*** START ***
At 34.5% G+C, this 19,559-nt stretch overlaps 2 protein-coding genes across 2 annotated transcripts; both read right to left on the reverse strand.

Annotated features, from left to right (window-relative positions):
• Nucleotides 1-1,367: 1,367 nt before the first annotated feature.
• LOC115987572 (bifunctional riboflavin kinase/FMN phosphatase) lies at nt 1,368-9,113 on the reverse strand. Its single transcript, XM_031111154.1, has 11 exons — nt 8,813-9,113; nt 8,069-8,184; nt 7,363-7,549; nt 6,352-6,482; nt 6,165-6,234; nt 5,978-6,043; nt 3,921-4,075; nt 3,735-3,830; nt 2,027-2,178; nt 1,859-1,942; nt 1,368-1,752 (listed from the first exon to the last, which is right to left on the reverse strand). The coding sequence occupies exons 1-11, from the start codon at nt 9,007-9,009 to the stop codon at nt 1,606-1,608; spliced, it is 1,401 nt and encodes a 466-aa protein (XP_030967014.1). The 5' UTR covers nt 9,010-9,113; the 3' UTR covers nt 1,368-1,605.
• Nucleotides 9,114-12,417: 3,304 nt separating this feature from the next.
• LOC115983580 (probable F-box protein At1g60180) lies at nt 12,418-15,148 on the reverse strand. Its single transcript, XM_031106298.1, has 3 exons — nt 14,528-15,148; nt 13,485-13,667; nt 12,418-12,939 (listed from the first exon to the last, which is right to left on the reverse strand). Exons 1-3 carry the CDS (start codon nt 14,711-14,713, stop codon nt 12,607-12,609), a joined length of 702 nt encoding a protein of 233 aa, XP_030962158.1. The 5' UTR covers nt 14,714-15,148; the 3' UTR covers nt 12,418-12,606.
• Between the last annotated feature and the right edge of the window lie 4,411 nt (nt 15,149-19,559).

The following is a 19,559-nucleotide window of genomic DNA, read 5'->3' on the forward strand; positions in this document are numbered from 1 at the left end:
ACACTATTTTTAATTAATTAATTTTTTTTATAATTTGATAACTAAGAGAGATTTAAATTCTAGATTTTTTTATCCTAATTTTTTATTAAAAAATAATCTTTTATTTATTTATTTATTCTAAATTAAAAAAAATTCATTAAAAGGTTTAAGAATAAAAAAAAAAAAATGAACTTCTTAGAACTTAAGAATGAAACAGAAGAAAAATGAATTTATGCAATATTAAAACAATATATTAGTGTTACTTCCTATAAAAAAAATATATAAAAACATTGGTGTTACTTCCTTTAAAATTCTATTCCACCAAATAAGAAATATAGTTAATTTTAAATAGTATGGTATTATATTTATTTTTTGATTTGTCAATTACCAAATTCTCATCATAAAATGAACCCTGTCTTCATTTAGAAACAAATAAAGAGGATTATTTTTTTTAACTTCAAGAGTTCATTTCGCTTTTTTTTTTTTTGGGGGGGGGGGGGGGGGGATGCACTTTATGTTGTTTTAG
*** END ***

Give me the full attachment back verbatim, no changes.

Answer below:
At 34.5% G+C, this 19,559-nt stretch overlaps 2 protein-coding genes across 2 annotated transcripts; both read right to left on the reverse strand.

Annotated features, from left to right (window-relative positions):
• Nucleotides 1-1,367: 1,367 nt before the first annotated feature.
• LOC115987572 (bifunctional riboflavin kinase/FMN phosphatase) lies at nt 1,368-9,113 on the reverse strand. Its single transcript, XM_031111154.1, has 11 exons — nt 8,813-9,113; nt 8,069-8,184; nt 7,363-7,549; nt 6,352-6,482; nt 6,165-6,234; nt 5,978-6,043; nt 3,921-4,075; nt 3,735-3,830; nt 2,027-2,178; nt 1,859-1,942; nt 1,368-1,752 (listed from the first exon to the last, which is right to left on the reverse strand). The coding sequence occupies exons 1-11, from the start codon at nt 9,007-9,009 to the stop codon at nt 1,606-1,608; spliced, it is 1,401 nt and encodes a 466-aa protein (XP_030967014.1). The 5' UTR covers nt 9,010-9,113; the 3' UTR covers nt 1,368-1,605.
• Nucleotides 9,114-12,417: 3,304 nt separating this feature from the next.
• LOC115983580 (probable F-box protein At1g60180) lies at nt 12,418-15,148 on the reverse strand. Its single transcript, XM_031106298.1, has 3 exons — nt 14,528-15,148; nt 13,485-13,667; nt 12,418-12,939 (listed from the first exon to the last, which is right to left on the reverse strand). Exons 1-3 carry the CDS (start codon nt 14,711-14,713, stop codon nt 12,607-12,609), a joined length of 702 nt encoding a protein of 233 aa, XP_030962158.1. The 5' UTR covers nt 14,714-15,148; the 3' UTR covers nt 12,418-12,606.
• Between the last annotated feature and the right edge of the window lie 4,411 nt (nt 15,149-19,559).

The following is a 19,559-nucleotide window of genomic DNA, read 5'->3' on the forward strand; positions in this document are numbered from 1 at the left end:
ACACTATTTTTAATTAATTAATTTTTTTTATAATTTGATAACTAAGAGAGATTTAAATTCTAGATTTTTTTATCCTAATTTTTTATTAAAAAATAATCTTTTATTTATTTATTTATTCTAAATTAAAAAAAATTCATTAAAAGGTTTAAGAATAAAAAAAAAAAAATGAACTTCTTAGAACTTAAGAATGAAACAGAAGAAAAATGAATTTATGCAATATTAAAACAATATATTAGTGTTACTTCCTATAAAAAAAATATATAAAAACATTGGTGTTACTTCCTTTAAAATTCTATTCCACCAAATAAGAAATATAGTTAATTTTAAATAGTATGGTATTATATTTATTTTTTGATTTGTCAATTACCAAATTCTCATCATAAAATGAACCCTGTCTTCATTTAGAAACAAATAAAGAGGATTATTTTTTTTAACTTCAAGAGTTCATTTCGCTTTTTTTTTTTTTGGGGGGGGGGGGGGGGGGATGCACTTTATGTTGTTTTAG